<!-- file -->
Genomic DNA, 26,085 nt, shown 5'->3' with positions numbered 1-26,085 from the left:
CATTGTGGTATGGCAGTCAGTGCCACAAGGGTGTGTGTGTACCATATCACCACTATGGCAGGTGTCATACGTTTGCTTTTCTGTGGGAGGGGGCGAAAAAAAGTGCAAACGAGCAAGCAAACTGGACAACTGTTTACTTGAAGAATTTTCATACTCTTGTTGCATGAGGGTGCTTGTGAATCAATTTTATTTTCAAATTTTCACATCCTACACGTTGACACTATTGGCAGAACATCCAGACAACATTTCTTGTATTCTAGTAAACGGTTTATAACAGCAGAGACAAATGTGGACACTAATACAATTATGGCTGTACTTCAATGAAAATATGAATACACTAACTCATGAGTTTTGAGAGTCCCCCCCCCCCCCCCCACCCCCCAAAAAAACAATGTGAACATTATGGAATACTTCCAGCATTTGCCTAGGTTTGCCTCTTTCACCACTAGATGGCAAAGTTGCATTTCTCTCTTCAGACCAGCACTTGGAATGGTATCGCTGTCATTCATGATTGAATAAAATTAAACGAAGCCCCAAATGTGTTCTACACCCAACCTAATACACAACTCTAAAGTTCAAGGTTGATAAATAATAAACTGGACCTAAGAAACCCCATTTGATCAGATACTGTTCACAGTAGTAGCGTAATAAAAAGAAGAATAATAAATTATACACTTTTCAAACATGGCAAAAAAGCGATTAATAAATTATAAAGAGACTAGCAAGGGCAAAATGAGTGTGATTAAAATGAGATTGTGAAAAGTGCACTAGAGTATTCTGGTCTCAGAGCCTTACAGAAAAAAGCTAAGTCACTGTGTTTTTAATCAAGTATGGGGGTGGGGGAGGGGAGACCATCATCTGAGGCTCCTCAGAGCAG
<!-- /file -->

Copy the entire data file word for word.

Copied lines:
Genomic DNA, 26,085 nt, shown 5'->3' with positions numbered 1-26,085 from the left:
CATTGTGGTATGGCAGTCAGTGCCACAAGGGTGTGTGTGTACCATATCACCACTATGGCAGGTGTCATACGTTTGCTTTTCTGTGGGAGGGGGCGAAAAAAAGTGCAAACGAGCAAGCAAACTGGACAACTGTTTACTTGAAGAATTTTCATACTCTTGTTGCATGAGGGTGCTTGTGAATCAATTTTATTTTCAAATTTTCACATCCTACACGTTGACACTATTGGCAGAACATCCAGACAACATTTCTTGTATTCTAGTAAACGGTTTATAACAGCAGAGACAAATGTGGACACTAATACAATTATGGCTGTACTTCAATGAAAATATGAATACACTAACTCATGAGTTTTGAGAGTCCCCCCCCCCCCCCCCACCCCCCAAAAAAACAATGTGAACATTATGGAATACTTCCAGCATTTGCCTAGGTTTGCCTCTTTCACCACTAGATGGCAAAGTTGCATTTCTCTCTTCAGACCAGCACTTGGAATGGTATCGCTGTCATTCATGATTGAATAAAATTAAACGAAGCCCCAAATGTGTTCTACACCCAACCTAATACACAACTCTAAAGTTCAAGGTTGATAAATAATAAACTGGACCTAAGAAACCCCATTTGATCAGATACTGTTCACAGTAGTAGCGTAATAAAAAGAAGAATAATAAATTATACACTTTTCAAACATGGCAAAAAAGCGATTAATAAATTATAAAGAGACTAGCAAGGGCAAAATGAGTGTGATTAAAATGAGATTGTGAAAAGTGCACTAGAGTATTCTGGTCTCAGAGCCTTACAGAAAAAAGCTAAGTCACTGTGTTTTTAATCAAGTATGGGGGTGGGGGAGGGGAGACCATCATCTGAGGCTCCTCAGAGCAG